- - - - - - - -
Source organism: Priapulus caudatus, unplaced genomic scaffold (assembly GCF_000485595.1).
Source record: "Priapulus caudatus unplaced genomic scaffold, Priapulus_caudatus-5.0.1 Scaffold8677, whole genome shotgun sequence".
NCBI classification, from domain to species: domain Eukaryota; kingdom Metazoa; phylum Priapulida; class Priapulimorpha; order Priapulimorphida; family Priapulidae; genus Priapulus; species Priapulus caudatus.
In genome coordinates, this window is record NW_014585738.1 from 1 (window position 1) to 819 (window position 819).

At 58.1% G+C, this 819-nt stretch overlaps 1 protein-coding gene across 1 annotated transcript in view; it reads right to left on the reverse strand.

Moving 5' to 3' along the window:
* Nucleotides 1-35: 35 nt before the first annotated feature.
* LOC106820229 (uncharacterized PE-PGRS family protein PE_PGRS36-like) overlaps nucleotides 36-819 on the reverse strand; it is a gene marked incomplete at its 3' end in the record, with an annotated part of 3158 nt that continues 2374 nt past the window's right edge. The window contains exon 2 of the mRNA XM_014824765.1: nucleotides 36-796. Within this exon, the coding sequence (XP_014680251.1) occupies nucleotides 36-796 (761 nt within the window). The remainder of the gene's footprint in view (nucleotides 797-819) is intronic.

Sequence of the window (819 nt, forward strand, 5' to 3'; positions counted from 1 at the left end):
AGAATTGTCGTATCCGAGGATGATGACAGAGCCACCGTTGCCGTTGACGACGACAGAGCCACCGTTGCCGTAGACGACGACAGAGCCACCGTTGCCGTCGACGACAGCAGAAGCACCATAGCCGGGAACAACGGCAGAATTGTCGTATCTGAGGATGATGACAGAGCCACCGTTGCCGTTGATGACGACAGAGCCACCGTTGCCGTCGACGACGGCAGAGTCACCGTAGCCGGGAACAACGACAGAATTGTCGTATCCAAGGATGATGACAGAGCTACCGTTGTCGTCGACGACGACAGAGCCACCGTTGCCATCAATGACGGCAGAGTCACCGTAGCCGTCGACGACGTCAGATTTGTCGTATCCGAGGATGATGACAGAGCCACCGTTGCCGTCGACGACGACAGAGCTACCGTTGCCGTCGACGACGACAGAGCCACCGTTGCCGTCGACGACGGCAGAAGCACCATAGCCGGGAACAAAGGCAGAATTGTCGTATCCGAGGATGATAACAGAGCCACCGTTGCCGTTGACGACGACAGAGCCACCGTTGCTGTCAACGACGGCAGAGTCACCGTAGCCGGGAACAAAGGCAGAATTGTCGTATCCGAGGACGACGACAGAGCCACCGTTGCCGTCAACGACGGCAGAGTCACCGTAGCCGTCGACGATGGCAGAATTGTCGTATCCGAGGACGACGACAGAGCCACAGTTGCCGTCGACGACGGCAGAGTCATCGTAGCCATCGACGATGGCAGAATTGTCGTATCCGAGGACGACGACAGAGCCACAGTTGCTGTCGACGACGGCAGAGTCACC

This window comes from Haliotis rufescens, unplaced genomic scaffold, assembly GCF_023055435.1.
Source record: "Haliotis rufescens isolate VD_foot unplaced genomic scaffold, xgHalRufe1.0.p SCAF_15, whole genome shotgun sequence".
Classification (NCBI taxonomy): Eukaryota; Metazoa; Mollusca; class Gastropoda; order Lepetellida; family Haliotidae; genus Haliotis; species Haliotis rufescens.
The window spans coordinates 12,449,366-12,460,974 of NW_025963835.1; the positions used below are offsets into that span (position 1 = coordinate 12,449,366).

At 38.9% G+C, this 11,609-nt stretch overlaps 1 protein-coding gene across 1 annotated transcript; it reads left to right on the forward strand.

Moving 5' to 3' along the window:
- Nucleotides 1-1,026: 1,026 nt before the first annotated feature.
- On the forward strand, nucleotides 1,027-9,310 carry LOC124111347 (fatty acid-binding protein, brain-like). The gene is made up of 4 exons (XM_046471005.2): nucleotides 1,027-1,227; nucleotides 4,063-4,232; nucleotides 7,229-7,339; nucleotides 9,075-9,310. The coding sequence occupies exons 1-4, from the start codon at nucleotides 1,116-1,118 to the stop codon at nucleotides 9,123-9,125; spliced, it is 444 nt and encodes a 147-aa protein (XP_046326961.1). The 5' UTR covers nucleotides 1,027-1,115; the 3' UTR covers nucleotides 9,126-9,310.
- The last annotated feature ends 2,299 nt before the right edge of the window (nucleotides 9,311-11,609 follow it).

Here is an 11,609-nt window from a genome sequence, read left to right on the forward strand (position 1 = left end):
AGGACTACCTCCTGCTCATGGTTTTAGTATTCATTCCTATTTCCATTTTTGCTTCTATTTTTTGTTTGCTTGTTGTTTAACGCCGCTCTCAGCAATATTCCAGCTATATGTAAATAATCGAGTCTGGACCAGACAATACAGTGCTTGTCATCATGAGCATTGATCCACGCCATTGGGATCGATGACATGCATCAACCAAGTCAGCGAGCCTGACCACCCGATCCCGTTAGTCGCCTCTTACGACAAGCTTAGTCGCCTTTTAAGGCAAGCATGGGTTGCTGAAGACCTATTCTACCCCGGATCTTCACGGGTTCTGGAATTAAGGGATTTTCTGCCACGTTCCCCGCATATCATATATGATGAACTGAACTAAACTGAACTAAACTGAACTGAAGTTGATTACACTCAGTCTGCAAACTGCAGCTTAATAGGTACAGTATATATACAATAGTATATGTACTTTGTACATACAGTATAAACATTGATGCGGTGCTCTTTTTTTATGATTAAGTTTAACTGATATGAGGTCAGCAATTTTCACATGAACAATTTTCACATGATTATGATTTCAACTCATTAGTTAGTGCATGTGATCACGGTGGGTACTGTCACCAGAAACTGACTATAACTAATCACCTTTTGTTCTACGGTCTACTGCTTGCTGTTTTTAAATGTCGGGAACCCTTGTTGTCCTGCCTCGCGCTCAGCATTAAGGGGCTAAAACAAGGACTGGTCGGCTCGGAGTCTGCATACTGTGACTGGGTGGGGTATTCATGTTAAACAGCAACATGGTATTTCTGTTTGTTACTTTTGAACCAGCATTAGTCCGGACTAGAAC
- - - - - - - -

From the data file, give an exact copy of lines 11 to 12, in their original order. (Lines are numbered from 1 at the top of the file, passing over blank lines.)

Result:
This window comes from Haliotis rufescens, unplaced genomic scaffold, assembly GCF_023055435.1.
Source record: "Haliotis rufescens isolate VD_foot unplaced genomic scaffold, xgHalRufe1.0.p SCAF_15, whole genome shotgun sequence".